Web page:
Super User is a question and answer site for computer enthusiasts and power users. Join them; it only takes a minute:

Sign up
Here's how it works:
  1. Anybody can ask a question
  2. Anybody can answer
  3. The best answers are voted up and rise to the top

I just found out that someone went snooping through my computer a few days ago. I want to know if there is a way to see exactly what files (documents/pictures) that they opened.

I tried adding the "Date visited" header in windows explorer but that doesn't have any data. The "Date Accessed" header only seems to store the time when the file was created.

Another possible solution which I tried was using RecentFilesView. This program does what I need but it only lists up to 138 files.

Any help would be greatly appreciated.

share|improve this question
up vote 2 down vote accepted

Well, if they were just browsing your computer, then you are out of luck. NTFS has a "last accessed" attribute, but it is disabled by default on Windows 7. If they changed any files, they would be located under the Date modified. Where were these files located? What kind of permissions are available (ACL)?

Windows DOES by default keep a log of every time a user logs in, unlocks the computer, etc. It would be under the Event Viewer's Audit Log.

share|improve this answer
    
The files are all located on my 'Local C' drive. I only have 1 user who is an admin so they had full permissions and the computer was already logged in when they went on it. – tvguide1234 Jul 1 '11 at 22:48
    
Not locked admin account. Game over. Nothing else I can think of by default. Tips for next time? Lock the computer. Window key + L is the shortcut. You can also use the Power Settings to have the computer lock when the monitor goes to sleep. I hope nothing disastrous comes out of this. – surfasb Jul 1 '11 at 23:08
    
Ah damn alright. I'll leave it up for a day few hours to see if anyone else has any ideas. Thanks for the help though! – tvguide1234 Jul 1 '11 at 23:13
1  
Sucks that the "Last access" is off by default for ya. I remember when Microsoft made that decision on Technet. They reasoned that it confused a lot of customers because they were unaware what and why it would change. You would essentially have to give a 2 hour lecture to explain all the possible outcomes on why it would change. Plus it started to affect performance as hard drive sizes ballooned. – surfasb Jul 1 '11 at 23:21

On any given folder, in the right pane, right click on the name header and select "more...", then scroll down to "Date Accessed" and tick the box, it will now show the date and time if any thing was written, changed or deleted from the folder (write), it will not show if it was just opened and looked at (read), something has to change for the date to be updated. This will not show you who accessed it, it could be a user or the system itself.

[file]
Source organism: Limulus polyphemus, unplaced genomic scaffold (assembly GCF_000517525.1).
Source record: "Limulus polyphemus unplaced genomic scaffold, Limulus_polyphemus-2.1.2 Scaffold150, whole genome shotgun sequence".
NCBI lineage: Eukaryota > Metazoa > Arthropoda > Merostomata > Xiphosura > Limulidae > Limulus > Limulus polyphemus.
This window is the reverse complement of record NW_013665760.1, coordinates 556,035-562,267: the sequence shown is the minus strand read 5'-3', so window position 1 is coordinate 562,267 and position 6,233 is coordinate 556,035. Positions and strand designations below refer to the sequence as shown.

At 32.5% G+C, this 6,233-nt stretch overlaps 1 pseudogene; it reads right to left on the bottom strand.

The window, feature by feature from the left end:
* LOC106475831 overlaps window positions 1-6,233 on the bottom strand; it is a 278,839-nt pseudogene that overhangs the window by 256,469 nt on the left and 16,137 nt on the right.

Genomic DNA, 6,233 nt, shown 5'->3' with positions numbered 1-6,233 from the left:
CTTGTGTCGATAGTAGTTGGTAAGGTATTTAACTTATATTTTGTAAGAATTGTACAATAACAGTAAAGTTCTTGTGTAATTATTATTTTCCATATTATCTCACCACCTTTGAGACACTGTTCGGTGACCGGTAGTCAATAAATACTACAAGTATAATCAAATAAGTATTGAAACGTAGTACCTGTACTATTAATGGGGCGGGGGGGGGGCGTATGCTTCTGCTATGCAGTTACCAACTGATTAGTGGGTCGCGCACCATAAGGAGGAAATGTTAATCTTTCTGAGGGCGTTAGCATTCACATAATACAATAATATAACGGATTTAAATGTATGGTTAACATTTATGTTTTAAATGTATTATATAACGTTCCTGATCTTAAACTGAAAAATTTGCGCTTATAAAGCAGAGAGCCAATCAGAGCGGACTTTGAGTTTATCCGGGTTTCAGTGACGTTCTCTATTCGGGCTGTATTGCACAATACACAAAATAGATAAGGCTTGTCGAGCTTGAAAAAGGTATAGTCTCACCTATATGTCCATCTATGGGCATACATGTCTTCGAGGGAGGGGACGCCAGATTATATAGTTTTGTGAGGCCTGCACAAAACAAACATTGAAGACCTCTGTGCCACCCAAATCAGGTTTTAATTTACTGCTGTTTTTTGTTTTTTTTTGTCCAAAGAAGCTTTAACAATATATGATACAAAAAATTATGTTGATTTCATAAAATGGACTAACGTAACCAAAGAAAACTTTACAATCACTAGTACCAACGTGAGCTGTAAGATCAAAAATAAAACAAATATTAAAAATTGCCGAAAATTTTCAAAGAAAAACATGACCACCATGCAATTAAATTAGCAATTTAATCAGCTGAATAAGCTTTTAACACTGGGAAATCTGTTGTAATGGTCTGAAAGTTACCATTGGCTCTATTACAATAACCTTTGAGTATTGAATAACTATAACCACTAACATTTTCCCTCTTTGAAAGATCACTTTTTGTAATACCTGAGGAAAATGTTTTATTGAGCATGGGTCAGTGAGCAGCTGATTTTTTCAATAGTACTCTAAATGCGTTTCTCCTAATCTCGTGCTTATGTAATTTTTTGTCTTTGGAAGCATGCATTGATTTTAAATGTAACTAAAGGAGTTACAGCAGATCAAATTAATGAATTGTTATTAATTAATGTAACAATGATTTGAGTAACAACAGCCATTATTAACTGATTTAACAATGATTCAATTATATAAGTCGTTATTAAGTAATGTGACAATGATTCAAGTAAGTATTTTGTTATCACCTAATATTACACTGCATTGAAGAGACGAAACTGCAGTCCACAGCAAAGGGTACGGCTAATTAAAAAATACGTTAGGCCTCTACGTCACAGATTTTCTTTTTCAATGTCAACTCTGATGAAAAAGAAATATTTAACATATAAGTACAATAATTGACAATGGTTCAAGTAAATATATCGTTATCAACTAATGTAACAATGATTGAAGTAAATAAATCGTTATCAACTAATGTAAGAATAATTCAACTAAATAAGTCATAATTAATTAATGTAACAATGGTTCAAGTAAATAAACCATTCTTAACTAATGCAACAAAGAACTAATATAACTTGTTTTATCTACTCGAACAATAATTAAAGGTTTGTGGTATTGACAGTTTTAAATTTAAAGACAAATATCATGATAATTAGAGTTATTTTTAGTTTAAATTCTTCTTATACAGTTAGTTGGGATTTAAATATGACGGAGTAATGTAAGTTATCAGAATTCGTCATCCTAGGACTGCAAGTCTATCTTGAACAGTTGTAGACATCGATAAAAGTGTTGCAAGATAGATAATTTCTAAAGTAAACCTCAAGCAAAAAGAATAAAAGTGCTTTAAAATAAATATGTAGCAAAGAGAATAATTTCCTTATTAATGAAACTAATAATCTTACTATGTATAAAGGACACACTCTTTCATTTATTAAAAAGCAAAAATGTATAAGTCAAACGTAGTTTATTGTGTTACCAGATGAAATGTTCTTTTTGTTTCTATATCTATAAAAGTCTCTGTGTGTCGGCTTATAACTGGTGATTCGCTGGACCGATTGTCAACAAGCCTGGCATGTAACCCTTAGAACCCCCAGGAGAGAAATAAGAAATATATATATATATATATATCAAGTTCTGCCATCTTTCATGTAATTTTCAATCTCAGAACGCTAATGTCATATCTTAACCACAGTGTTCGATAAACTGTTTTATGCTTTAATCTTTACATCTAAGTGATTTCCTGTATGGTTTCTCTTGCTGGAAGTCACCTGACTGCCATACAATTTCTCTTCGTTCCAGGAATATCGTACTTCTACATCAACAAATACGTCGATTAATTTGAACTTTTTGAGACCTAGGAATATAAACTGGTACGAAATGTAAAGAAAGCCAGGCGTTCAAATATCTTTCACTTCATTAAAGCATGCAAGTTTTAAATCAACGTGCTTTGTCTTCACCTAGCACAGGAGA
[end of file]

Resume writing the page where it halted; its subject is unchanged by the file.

enter image description here

.

enter image description here

To enable Last Accessed (which will time stamp for a read and write), open an elevated command prompt and type this i and hit Enter

There will be a system performance hit if you enable it.

 fsutil behavior set disablelastaccess 0

To disable it

 fsutil behavior set disablelastaccess 1
share|improve this answer
    
Just to confirm, this wouldn't show me any information if someone just browsed through my pictures without changing anything correct? – tvguide1234 Jul 4 '11 at 4:12
    
The first method, no, the second yes, but has to be enabled Before the snoop looked at files. If they opened the pictures in some sort of viewer it may change the "date accessed" time stamp, have not verified this. – Moab Jul 4 '11 at 13:41
    
Last accessed time is disabled by default on Windows 7. Plus, opening a picture in some sort of viewer or getting a preview through Explorer WILL change the time. technet.microsoft.com/en-us/library/cc781134(WS.10).aspx – surfasb Jul 5 '11 at 7:04

If you had Last Access updates disabled, you're out of luck.

But if it was enabled, you should find a file search software that can search by this attribute.

As an alternative, SwiftSearch can give you a list of all files on a disk in a matter of seconds, then you sort by clicking on the "Accessed" column and scroll to the needed time.

If you're trying to detect actions of a malicious software, chances are it's smart enough not to leave traces. An aware user could also try to hide his activity by disabling and reenabling the feature or overwriting the Last Accessed timestamp with an old date post factum.

share|improve this answer

You must log in to answer this question.

Not the answer you're looking for? Browse other questions tagged .